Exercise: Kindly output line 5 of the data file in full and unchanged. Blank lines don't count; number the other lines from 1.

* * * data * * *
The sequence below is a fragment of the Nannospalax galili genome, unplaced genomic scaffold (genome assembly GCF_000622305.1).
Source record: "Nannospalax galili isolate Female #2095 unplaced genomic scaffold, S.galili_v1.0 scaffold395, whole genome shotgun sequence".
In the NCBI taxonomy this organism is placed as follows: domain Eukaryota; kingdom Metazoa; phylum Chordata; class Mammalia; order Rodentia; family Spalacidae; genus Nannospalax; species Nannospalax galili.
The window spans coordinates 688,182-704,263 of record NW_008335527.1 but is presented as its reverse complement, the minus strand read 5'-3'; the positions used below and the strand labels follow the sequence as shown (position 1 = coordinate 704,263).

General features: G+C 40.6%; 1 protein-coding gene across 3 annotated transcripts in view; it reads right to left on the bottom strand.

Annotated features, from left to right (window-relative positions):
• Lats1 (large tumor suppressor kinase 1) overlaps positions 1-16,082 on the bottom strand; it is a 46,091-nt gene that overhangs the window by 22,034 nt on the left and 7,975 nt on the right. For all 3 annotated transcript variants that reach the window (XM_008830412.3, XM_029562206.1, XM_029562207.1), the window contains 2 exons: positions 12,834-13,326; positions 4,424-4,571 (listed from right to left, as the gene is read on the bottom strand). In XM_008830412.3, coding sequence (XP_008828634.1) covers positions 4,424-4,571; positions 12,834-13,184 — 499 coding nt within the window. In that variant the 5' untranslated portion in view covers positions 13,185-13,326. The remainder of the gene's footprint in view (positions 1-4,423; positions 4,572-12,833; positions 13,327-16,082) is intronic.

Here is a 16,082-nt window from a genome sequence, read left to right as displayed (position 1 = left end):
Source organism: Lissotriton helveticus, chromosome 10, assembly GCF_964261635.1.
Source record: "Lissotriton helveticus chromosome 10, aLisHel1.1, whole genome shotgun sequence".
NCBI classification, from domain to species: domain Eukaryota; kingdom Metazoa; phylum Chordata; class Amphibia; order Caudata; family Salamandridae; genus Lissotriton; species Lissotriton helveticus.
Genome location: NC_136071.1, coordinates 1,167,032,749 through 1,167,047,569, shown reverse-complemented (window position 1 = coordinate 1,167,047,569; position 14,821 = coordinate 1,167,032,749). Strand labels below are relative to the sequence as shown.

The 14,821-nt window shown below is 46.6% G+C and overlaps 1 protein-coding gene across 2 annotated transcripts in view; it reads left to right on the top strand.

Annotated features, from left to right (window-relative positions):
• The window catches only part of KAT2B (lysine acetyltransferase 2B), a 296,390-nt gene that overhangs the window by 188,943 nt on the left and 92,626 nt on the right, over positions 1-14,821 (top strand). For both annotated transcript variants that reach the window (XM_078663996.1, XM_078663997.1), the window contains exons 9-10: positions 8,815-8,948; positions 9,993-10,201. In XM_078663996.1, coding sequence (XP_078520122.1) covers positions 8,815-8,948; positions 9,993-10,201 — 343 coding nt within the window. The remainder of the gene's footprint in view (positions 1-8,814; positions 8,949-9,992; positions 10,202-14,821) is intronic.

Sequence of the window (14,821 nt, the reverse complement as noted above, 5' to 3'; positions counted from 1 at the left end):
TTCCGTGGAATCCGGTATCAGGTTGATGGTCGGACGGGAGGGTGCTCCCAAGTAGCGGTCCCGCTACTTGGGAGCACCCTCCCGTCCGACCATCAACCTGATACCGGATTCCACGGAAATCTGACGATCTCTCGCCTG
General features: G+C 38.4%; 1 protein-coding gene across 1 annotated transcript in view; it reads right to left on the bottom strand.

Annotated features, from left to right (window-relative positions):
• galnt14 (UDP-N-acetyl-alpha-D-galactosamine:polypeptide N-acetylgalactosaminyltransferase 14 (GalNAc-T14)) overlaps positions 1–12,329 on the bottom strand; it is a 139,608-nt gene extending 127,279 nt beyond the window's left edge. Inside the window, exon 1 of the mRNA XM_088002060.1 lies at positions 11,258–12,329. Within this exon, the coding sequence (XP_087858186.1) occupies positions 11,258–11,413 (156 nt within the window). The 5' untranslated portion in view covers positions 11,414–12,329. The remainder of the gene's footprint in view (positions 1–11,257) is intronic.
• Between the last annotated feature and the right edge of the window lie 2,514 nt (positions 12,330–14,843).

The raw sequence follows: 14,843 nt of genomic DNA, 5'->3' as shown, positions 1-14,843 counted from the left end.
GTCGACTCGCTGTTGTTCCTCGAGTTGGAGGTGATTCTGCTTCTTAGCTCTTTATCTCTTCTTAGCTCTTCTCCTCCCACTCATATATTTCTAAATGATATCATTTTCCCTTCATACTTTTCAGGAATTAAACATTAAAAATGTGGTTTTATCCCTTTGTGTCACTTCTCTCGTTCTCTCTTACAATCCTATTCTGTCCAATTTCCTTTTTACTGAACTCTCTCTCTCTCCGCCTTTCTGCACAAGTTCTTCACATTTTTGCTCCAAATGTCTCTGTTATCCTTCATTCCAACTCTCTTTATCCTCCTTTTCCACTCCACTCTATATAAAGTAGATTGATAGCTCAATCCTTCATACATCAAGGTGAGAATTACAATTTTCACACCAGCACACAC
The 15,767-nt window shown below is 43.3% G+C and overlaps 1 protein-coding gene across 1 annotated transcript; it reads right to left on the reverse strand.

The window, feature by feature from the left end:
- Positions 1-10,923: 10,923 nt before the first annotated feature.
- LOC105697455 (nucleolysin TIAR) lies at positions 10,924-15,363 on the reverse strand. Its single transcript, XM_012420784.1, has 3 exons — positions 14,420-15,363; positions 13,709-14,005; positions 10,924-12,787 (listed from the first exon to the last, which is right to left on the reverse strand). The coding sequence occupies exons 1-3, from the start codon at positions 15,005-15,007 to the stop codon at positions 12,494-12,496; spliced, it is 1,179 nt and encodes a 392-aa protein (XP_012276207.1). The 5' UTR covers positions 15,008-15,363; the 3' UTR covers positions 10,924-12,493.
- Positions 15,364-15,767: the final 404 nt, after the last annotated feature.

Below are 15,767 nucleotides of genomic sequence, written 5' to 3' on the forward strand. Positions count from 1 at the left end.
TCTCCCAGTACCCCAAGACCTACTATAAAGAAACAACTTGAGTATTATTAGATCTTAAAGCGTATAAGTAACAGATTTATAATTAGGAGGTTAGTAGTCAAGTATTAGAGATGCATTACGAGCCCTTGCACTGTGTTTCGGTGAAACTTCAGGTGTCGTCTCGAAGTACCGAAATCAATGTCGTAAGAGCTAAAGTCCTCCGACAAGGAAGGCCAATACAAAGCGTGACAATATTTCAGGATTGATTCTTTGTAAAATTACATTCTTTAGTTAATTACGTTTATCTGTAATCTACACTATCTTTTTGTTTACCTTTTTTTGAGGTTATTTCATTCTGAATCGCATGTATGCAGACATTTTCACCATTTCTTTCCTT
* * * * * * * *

General features: G+C 40.6%; 1 protein-coding gene across 3 annotated transcripts in view; it reads right to left on the bottom strand.